You know that meme that says something like “Before diagnosing yourself with depression or anxiety, make sure you’re not just surrounded by A-holes?”
Well, it’s not strictly true. If you think you’re having clinical depression or anxiety you should talk things over with a therapist. But you also shouldn’t ever underestimate the power of cruel people on your health.
Iv’e been pretty frank about my struggles with spiritual abuse and bullying; I’ve mentioned being raised with toxic Charismatics, my run-in with a crazy bigot priest, and then the Catholic neighbors who did everything in their power to remind me that they think poverty is a curse. Just the other day I wrote about the homeschool mother from hell. Maybe later I’ll talk about my short stint being forced to attend Regnum Christi youth group meetings as a homeschooler and how I got away from it, or the time a theology student from the local university tried to blackmail my husband into calling off our wedding. The last straw came just over a month ago, when a secular religious community in my town threw me out without warning halfway through my aspirancy and refused to tell me any reason why at all, just “It’s the Holy Spirit.” This is typical for my town in the Ohio Valley; these people blame everything including their farts on the Holy Spirit. They’re notorious for it.
I always try to be so forthcoming about bullying in Catholic circles because I know I’m not alone, and I want to provide a place where others feel they’re not alone. Holy Mother Church is established and preserved by Christ. Her teachings are from the Holy Ghost. But in her individual congregations she is made up of people, and people often do horrible things. Many people have been hurt by abusive Catholics. Many people struggle with their faith because of this. It’s normal to struggle with your faith or even your sanity after something like that happens. I don’t aim to tell anybody what to do. Everyone’s spiritual journey is very different, and no one set of practices invented by a human being with a blog is going to work for everyone. But in the interest of openness and helping others who have similar struggles, I want to talk about what I’ve been doing lately. I don’t expect that what I do will work for everyone; I don’t even know that it will work for me long term, but we’ll see.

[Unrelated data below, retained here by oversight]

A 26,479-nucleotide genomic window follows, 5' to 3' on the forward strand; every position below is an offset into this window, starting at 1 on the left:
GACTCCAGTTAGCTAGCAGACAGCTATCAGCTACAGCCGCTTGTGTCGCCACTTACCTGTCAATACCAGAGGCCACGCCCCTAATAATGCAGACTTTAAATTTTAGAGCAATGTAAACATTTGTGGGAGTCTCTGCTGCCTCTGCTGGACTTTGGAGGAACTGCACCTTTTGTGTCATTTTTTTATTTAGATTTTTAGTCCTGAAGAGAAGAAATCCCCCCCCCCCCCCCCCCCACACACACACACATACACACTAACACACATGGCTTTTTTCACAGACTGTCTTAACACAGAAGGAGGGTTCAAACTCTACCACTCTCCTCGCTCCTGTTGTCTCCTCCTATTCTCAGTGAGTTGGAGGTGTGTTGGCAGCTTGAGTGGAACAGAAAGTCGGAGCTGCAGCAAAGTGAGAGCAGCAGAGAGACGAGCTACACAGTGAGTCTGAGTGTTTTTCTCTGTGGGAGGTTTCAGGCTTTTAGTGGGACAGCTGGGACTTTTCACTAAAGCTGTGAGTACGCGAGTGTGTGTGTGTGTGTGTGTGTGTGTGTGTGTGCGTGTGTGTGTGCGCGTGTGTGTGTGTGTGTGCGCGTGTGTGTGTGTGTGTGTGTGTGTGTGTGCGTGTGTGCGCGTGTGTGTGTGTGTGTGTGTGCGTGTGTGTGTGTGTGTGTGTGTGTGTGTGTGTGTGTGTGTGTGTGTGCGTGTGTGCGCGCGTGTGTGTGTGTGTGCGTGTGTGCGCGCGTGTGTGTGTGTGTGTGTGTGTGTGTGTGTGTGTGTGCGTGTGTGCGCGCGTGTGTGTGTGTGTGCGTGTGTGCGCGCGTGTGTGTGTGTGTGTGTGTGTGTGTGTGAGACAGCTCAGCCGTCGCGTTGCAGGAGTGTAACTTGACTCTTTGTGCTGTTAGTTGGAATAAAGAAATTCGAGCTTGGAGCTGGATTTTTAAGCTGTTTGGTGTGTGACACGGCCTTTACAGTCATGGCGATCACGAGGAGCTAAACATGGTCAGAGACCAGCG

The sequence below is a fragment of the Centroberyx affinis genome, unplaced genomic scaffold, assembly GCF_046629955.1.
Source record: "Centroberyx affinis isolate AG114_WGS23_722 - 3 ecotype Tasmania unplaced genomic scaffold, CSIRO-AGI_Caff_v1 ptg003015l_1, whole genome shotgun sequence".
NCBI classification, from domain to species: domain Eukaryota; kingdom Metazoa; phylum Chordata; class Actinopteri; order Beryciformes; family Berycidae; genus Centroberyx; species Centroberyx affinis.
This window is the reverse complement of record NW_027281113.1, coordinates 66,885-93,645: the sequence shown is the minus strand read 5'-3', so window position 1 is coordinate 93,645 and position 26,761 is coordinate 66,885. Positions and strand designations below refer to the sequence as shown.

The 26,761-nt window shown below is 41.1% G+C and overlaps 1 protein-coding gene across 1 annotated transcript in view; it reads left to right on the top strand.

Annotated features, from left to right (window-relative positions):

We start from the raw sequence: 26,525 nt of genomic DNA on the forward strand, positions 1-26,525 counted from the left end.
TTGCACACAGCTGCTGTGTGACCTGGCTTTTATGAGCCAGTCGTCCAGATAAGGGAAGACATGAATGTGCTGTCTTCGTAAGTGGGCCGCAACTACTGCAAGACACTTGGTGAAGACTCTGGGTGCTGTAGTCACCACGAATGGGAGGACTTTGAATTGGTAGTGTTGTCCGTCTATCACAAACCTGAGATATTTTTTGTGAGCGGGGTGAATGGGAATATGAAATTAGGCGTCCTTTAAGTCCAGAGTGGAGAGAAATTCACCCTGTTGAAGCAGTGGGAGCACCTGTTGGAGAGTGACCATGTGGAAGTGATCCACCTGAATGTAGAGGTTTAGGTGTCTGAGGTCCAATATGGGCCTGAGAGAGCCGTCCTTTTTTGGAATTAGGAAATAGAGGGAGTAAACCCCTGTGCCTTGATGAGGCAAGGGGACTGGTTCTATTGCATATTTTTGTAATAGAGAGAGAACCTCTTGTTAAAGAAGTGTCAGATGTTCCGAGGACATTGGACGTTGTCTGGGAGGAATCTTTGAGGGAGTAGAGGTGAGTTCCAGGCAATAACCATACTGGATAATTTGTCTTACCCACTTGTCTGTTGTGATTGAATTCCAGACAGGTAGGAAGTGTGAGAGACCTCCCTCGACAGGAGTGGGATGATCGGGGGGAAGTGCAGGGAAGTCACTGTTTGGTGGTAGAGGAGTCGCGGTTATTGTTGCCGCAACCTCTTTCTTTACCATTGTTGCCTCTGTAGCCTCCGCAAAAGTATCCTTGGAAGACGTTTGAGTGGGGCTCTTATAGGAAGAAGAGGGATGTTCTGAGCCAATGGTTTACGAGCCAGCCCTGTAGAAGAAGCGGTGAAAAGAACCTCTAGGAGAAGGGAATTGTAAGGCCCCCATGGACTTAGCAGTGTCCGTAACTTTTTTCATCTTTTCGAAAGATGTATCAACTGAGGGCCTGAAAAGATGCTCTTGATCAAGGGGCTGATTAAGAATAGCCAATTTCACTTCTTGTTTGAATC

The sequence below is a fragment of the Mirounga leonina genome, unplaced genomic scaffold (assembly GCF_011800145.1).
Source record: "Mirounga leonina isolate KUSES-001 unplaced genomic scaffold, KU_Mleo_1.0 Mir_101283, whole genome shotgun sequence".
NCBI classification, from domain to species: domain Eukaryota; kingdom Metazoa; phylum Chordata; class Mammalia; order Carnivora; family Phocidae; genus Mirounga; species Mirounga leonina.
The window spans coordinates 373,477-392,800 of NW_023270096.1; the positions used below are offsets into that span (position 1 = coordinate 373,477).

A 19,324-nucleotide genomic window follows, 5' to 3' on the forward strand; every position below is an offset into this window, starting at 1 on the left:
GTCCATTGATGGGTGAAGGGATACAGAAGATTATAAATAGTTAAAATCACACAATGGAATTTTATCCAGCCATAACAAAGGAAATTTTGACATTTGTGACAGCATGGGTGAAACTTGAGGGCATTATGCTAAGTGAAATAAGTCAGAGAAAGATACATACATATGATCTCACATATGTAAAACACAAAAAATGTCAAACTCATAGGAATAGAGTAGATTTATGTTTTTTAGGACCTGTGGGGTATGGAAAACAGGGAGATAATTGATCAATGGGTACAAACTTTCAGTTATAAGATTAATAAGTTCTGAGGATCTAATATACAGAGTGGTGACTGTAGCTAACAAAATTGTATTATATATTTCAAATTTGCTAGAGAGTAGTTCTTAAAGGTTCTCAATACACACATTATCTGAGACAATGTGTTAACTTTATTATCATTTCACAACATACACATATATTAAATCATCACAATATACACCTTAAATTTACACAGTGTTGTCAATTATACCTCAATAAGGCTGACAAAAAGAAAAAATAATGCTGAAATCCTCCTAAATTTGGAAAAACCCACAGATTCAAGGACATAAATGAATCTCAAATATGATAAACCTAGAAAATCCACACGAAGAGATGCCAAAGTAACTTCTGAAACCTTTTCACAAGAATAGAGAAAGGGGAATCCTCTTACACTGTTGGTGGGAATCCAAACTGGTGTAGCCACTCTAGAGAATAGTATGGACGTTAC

After the episode with the religious group, I was quite frankly a mess. I was crying just thinking about going to Mass; I was crying at Mass as well. A priest friend told me it sounded like I was actually exempt from my Sunday obligation because Mass was causing so much suffering; he explained that “nobody is obliged to do the impossible” and quoted Canon 1245. But I didn’t want to stop going to go to Mass. It wasn’t Jesus I couldn’t stand, it was everyone else. Perhaps a stronger person than I am could just let it all roll off and continue going to Sunday Mass at the same churches as ever without all the hurt, and that’s fine for them. Perhaps people who have been through worse things than I have can find a trusted priest to talk to about whether they are in too much trauma to be obliged to attend Sunday Mass as well.
What I ended up doing was a little different.